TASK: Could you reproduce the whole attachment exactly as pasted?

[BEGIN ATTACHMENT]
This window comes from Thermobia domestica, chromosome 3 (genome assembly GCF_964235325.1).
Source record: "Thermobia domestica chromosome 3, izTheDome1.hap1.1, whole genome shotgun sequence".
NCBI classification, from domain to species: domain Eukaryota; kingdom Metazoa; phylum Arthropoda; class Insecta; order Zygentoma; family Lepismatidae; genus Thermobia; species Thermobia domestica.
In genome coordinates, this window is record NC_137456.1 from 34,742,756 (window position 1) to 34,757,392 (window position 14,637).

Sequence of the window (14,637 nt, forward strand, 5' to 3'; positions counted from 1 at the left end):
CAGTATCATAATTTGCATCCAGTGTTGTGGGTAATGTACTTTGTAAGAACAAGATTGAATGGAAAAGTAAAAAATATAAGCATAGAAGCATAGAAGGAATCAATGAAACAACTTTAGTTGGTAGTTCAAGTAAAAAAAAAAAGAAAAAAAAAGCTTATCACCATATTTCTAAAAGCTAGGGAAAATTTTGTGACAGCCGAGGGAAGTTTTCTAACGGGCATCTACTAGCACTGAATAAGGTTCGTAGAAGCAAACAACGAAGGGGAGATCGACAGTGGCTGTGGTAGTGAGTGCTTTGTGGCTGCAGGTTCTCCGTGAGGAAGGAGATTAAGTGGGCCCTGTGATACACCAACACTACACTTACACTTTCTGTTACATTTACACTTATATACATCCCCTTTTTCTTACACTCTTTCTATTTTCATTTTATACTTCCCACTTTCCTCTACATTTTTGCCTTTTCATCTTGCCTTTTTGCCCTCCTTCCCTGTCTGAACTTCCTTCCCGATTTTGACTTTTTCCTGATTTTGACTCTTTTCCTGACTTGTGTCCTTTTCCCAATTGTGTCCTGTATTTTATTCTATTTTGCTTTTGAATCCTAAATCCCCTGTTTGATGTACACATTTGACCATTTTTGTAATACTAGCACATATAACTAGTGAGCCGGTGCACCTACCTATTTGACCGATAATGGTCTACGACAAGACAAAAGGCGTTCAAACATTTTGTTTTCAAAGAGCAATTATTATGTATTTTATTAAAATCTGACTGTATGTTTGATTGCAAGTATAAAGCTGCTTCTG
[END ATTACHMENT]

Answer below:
This window comes from Thermobia domestica, chromosome 3 (genome assembly GCF_964235325.1).
Source record: "Thermobia domestica chromosome 3, izTheDome1.hap1.1, whole genome shotgun sequence".
NCBI classification, from domain to species: domain Eukaryota; kingdom Metazoa; phylum Arthropoda; class Insecta; order Zygentoma; family Lepismatidae; genus Thermobia; species Thermobia domestica.
In genome coordinates, this window is record NC_137456.1 from 34,742,756 (window position 1) to 34,757,392 (window position 14,637).

Sequence of the window (14,637 nt, forward strand, 5' to 3'; positions counted from 1 at the left end):
CAGTATCATAATTTGCATCCAGTGTTGTGGGTAATGTACTTTGTAAGAACAAGATTGAATGGAAAAGTAAAAAATATAAGCATAGAAGCATAGAAGGAATCAATGAAACAACTTTAGTTGGTAGTTCAAGTAAAAAAAAAAAGAAAAAAAAAGCTTATCACCATATTTCTAAAAGCTAGGGAAAATTTTGTGACAGCCGAGGGAAGTTTTCTAACGGGCATCTACTAGCACTGAATAAGGTTCGTAGAAGCAAACAACGAAGGGGAGATCGACAGTGGCTGTGGTAGTGAGTGCTTTGTGGCTGCAGGTTCTCCGTGAGGAAGGAGATTAAGTGGGCCCTGTGATACACCAACACTACACTTACACTTTCTGTTACATTTACACTTATATACATCCCCTTTTTCTTACACTCTTTCTATTTTCATTTTATACTTCCCACTTTCCTCTACATTTTTGCCTTTTCATCTTGCCTTTTTGCCCTCCTTCCCTGTCTGAACTTCCTTCCCGATTTTGACTTTTTCCTGATTTTGACTCTTTTCCTGACTTGTGTCCTTTTCCCAATTGTGTCCTGTATTTTATTCTATTTTGCTTTTGAATCCTAAATCCCCTGTTTGATGTACACATTTGACCATTTTTGTAATACTAGCACATATAACTAGTGAGCCGGTGCACCTACCTATTTGACCGATAATGGTCTACGACAAGACAAAAGGCGTTCAAACATTTTGTTTTCAAAGAGCAATTATTATGTATTTTATTAAAATCTGACTGTATGTTTGATTGCAAGTATAAAGCTGCTTCTG